TIME FOR ANGER AND OUTRAGE
This is going to be an interesting year regarding the state elections. Every Assembly and Senate seat is up for grabs and traditionally, the reelection rate is more than 90 percent. With the districts so gerrymandered, change usually has to come from primaries. Also Governor Andrew Cuomo is also running and incumbency is usually a big edge.
However, New York has been facing a lot of bad publicity and the governor is in the middle of it. It has been 96 years since an upstate candidate was elected to that office, and decades since the leadership in the Senate and Assembly came from west of the Big Apple.
This year there could be a change because of a couple of big issues. The first one is the corruption trial going on where Cuomo’s close friend and confidante is being tried for bribery and other misdeeds. The evidence is very believable and it must be a tough time for Joseph Percocco and the others who are being charged.
Cuomo ran his last election on the promise to clean up Albany and get rid of the corruption stigma. After all, the national news puts New York in the upper echelons of states with corrupt government. Strange that the former Speaker of the Assembly and Majority Leader in the Senate were convicted of corruption and sentenced. However with a glitch in a judicial decision made in Virginia, the verdict was overturned and the two will be tried again later this year.
It is amazing what a good team of lawyers and a lot of money can do to redefine “justice.” It also is interesting to see that when Democrats are involved in crimes and chicaneries they don’t seem to get as much press as Republicans do when they are misbehaving. Is it possible that there is bias in the news?
It is all about power and money and from the times of Tammany Hall, New York has perfected the art of corruption. Many partake and few are caught. Whether it is bribery or sexual harassment the punishment seldom gets to fit the crime. Those who are caught and jailed get to keep their lavish pensions while doing time.
Along with the tip of the iceberg getting bigger in the Cuomo Administration corruption scandals, there are still questions waiting to be answered, one of which is about a $90 million factory built in DeWitt with taxpayer money. Now, the company doesn’t want it, so it sits empty.
The Buffalo Billion is a bigger outrage regarding the perfection of the “pay to play” tradition where large sums of taxpayer money are involved. For those in the game it is “spend a dime and get a dollar.” This one should be a real interesting story if the truth gets out and the players identified.
Along with these scandals we look at the $375 million spent for ads for economic development. Since New York is at the top of the heap for taxing businesses, that doesn’t seem to be a good investment. Not many businessmen care to start a business that takes a big chunk of money just to exist.
Then, there is the “chicken feed” expenditures of taxpayer money like the $10 million to settle sexual harassment lawsuits and also the money to put up the illegal signs on the Thruway.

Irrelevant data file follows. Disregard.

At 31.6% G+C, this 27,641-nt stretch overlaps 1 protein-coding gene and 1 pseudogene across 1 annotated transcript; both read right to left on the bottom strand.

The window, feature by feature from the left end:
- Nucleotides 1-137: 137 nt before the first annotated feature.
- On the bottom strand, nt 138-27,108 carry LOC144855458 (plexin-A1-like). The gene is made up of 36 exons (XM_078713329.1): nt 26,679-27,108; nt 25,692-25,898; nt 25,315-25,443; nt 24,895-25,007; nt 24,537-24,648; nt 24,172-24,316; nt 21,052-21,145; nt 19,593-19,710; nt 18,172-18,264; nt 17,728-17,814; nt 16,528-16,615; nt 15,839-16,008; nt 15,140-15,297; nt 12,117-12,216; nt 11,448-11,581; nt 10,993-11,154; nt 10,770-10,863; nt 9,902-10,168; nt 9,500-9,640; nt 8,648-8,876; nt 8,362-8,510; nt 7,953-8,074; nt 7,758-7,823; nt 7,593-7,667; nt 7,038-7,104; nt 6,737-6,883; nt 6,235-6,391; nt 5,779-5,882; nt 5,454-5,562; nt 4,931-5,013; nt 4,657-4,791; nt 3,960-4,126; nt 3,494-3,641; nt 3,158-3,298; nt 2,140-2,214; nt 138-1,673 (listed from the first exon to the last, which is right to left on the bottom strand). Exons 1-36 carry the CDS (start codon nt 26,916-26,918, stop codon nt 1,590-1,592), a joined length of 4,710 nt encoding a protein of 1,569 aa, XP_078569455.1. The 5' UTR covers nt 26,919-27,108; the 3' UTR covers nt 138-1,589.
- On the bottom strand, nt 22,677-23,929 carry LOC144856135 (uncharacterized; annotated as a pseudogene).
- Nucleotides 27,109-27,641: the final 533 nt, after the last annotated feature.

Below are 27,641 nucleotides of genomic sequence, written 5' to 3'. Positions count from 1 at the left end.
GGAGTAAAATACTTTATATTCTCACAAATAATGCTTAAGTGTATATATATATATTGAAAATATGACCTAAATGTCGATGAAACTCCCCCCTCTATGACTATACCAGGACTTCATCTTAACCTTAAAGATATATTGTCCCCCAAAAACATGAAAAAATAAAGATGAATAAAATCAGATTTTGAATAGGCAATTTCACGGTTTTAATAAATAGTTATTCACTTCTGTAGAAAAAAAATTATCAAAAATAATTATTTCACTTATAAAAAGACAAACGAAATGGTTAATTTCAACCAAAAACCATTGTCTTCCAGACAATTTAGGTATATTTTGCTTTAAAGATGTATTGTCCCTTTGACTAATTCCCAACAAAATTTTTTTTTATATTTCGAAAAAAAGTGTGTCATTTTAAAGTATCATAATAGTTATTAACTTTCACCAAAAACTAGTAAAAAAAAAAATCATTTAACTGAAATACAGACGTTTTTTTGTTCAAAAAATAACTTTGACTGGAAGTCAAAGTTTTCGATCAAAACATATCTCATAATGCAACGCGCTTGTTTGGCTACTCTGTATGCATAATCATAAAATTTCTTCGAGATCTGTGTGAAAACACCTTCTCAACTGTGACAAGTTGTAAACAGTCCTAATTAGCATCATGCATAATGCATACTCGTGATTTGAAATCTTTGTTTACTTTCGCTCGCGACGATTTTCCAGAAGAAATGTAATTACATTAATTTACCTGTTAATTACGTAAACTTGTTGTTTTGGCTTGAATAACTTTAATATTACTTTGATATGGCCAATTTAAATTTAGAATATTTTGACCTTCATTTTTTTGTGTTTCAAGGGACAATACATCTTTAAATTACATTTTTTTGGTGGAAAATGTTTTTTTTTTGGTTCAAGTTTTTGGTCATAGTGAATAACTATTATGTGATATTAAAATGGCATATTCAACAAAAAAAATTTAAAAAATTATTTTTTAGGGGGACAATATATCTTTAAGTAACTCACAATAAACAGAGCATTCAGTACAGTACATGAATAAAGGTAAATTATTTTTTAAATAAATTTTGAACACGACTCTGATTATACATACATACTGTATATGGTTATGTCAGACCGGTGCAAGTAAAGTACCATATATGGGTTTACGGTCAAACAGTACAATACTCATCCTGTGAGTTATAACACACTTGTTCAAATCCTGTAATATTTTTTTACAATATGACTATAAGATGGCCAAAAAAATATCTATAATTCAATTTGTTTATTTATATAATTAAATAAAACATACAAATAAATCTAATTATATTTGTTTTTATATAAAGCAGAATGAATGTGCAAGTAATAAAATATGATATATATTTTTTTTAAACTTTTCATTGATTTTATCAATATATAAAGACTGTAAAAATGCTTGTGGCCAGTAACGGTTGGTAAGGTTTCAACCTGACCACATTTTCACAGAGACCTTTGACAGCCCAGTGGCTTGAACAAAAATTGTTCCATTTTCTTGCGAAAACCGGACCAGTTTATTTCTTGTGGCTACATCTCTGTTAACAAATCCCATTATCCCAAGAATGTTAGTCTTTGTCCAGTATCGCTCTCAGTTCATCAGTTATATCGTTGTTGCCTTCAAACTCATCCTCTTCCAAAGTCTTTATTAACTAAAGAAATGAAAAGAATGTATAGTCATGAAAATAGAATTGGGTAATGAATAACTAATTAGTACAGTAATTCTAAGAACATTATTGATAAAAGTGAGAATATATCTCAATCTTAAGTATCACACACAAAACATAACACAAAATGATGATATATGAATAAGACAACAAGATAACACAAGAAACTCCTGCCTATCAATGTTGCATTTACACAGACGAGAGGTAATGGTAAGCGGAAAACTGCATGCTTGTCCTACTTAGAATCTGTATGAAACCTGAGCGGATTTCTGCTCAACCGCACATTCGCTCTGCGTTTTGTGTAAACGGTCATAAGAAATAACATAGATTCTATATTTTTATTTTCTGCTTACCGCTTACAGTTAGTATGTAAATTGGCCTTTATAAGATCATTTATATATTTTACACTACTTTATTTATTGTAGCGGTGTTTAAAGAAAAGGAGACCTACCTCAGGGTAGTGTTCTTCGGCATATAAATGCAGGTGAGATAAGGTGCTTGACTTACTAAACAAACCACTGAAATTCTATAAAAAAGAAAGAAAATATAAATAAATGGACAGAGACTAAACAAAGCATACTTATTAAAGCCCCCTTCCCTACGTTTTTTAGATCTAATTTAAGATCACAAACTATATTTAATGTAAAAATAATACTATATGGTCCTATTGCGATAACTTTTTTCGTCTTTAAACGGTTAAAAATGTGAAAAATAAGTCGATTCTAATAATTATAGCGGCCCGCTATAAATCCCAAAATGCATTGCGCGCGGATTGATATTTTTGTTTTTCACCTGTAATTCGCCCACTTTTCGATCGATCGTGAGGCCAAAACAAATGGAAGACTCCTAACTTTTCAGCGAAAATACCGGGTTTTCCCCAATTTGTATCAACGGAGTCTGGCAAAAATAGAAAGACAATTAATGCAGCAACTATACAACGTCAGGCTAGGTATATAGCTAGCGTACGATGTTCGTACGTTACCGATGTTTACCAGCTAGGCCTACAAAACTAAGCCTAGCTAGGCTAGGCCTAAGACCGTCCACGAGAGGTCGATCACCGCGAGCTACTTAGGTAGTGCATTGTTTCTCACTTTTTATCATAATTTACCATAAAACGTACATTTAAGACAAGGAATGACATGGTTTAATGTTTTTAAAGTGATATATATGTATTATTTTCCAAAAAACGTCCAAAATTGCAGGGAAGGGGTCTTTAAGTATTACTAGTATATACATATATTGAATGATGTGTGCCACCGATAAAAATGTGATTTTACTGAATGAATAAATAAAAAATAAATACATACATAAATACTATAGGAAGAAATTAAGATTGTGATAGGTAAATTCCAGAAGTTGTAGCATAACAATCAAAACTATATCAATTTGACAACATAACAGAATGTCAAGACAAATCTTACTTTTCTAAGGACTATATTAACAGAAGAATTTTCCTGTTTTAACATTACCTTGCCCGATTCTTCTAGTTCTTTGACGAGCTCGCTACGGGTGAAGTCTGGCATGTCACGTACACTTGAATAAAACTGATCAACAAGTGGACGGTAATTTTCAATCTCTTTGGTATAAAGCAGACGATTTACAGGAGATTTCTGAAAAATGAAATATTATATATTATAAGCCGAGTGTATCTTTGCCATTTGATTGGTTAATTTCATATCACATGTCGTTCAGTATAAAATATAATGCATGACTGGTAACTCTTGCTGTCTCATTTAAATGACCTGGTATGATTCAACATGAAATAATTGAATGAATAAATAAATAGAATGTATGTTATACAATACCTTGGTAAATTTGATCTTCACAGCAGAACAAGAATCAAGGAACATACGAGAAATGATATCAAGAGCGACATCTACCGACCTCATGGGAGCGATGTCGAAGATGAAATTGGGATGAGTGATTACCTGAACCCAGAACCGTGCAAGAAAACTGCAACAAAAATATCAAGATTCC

The Feds will withhold $14 in highway funding if they are not removed. Besides the money wasted on the signs, it will also be expensive to remove them. Not much use for an illegal sign, but maybe there will be a way to make a few bucks if the scrap metal prices hold.
The startup tax breaks so far have not shown much value for the taxpayer investments. This is in a state that is already running a $4 billion deficit. Yet, Governor Cuomo is looking for ways to give away more money for his pet projects.
These are some of the problems the Governor will face if he does not get indicted in the corruption investigations. Sometimes people get fed up with being the patsy of schemes that enrich the favored few. Sometimes people get angry when their rights and freedoms are compromised or taken.
The SAFE Act is now bringing the chickens home to roost. The recertification of pistol permits has gotten big news coverage and a lot of gun owners are very angry at the way the law was passed and the way it has been administered.
The gun owners resent the Third Reich type of attitude in its inception and its enforcement. A big resentment is that the gun owner can lose four constitutional and civil rights without due process after being falsely reported as being involuntarily admitted to a hospital, or by an opinion of a person who is not a qualified mental health expert.
It is an expensive procedure to correct the state’s mistake and we found out that the state does not have to obey HIPPA Laws. They also don’t have to correct the mistake of putting the person in the Federal NICS data base which prevents them from buying or owning a gun. The false report is almost impossible to remove.
Gun owners are skeptical of the true motive for this action. Many believe that it is a means to require the registration of rifles and shotguns as well as handguns. This is already the law in New York City. With the database of all the guns, of course, the next logical move for corrupt politicians would be to tax them. The power to tax is the power to destroy.
Already, the gun clubs and Second Amendment organizations are beginning a voter registration effort to get the gun owners ready and primed to change the makeup of the legislature, at least in Upstate New York. The math is simple. If 75 percent of the gun owners come out to vote, Cuomo can lose.
Anger and outrage are powerful motivators. It should be an interesting year for an election.